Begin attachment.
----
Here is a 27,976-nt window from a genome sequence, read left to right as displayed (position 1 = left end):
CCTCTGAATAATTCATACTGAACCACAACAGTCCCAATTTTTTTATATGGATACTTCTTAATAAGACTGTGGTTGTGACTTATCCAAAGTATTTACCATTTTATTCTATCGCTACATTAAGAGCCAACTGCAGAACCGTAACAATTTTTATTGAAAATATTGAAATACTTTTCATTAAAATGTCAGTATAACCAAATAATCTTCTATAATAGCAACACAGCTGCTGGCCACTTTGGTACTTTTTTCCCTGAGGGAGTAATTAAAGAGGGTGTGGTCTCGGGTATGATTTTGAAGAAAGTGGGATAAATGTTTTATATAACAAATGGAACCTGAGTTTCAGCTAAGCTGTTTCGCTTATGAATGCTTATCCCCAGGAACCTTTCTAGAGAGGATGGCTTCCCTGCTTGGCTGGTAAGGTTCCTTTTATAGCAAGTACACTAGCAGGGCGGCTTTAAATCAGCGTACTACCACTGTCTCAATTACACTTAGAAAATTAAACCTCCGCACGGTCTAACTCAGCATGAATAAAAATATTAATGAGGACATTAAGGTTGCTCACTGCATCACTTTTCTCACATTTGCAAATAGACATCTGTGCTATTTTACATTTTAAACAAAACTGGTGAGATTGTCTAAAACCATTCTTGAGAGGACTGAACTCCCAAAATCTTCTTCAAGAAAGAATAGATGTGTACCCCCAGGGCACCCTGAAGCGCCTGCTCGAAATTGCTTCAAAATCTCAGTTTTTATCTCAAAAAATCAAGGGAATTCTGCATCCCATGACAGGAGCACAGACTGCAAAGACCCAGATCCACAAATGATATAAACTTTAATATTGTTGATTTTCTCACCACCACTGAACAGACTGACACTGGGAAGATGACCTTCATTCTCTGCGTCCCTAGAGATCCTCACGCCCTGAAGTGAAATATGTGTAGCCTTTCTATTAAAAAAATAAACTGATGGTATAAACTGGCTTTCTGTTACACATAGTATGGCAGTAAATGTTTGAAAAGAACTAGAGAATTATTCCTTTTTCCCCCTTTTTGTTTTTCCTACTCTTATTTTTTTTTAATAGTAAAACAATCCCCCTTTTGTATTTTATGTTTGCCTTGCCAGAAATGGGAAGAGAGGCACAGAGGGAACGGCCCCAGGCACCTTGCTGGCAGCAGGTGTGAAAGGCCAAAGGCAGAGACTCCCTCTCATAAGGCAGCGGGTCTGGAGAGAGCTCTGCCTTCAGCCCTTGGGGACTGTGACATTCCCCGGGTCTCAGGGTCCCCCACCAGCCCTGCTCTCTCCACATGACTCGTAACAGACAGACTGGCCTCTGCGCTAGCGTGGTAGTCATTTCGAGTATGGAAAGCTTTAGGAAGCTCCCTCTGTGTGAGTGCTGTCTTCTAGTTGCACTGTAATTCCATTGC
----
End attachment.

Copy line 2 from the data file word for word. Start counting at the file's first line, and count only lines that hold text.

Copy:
CCTCTGAATAATTCATACTGAACCACAACAGTCCCAATTTTTTTATATGGATACTTCTTAATAAGACTGTGGTTGTGACTTATCCAAAGTATTTACCATTTTATTCTATCGCTACATTAAGAGCCAACTGCAGAACCGTAACAATTTTTATTGAAAATATTGAAATACTTTTCATTAAAATGTCAGTATAACCAAATAATCTTCTATAATAGCAACACAGCTGCTGGCCACTTTGGTACTTTTTTCCCTGAGGGAGTAATTAAAGAGGGTGTGGTCTCGGGTATGATTTTGAAGAAAGTGGGATAAATGTTTTATATAACAAATGGAACCTGAGTTTCAGCTAAGCTGTTTCGCTTATGAATGCTTATCCCCAGGAACCTTTCTAGAGAGGATGGCTTCCCTGCTTGGCTGGTAAGGTTCCTTTTATAGCAAGTACACTAGCAGGGCGGCTTTAAATCAGCGTACTACCACTGTCTCAATTACACTTAGAAAATTAAACCTCCGCACGGTCTAACTCAGCATGAATAAAAATATTAATGAGGACATTAAGGTTGCTCACTGCATCACTTTTCTCACATTTGCAAATAGACATCTGTGCTATTTTACATTTTAAACAAAACTGGTGAGATTGTCTAAAACCATTCTTGAGAGGACTGAACTCCCAAAATCTTCTTCAAGAAAGAATAGATGTGTACCCCCAGGGCACCCTGAAGCGCCTGCTCGAAATTGCTTCAAAATCTCAGTTTTTATCTCAAAAAATCAAGGGAATTCTGCATCCCATGACAGGAGCACAGACTGCAAAGACCCAGATCCACAAATGATATAAACTTTAATATTGTTGATTTTCTCACCACCACTGAACAGACTGACACTGGGAAGATGACCTTCATTCTCTGCGTCCCTAGAGATCCTCACGCCCTGAAGTGAAATATGTGTAGCCTTTCTATTAAAAAAATAAACTGATGGTATAAACTGGCTTTCTGTTACACATAGTATGGCAGTAAATGTTTGAAAAGAACTAGAGAATTATTCCTTTTTCCCCCTTTTTGTTTTTCCTACTCTTATTTTTTTTTAATAGTAAAACAATCCCCCTTTTGTATTTTATGTTTGCCTTGCCAGAAATGGGAAGAGAGGCACAGAGGGAACGGCCCCAGGCACCTTGCTGGCAGCAGGTGTGAAAGGCCAAAGGCAGAGACTCCCTCTCATAAGGCAGCGGGTCTGGAGAGAGCTCTGCCTTCAGCCCTTGGGGACTGTGACATTCCCCGGGTCTCAGGGTCCCCCACCAGCCCTGCTCTCTCCACATGACTCGTAACAGACAGACTGGCCTCTGCGCTAGCGTGGTAGTCATTTCGAGTATGGAAAGCTTTAGGAAGCTCCCTCTGTGTGAGTGCTGTCTTCTAGTTGCACTGTAATTCCATTGC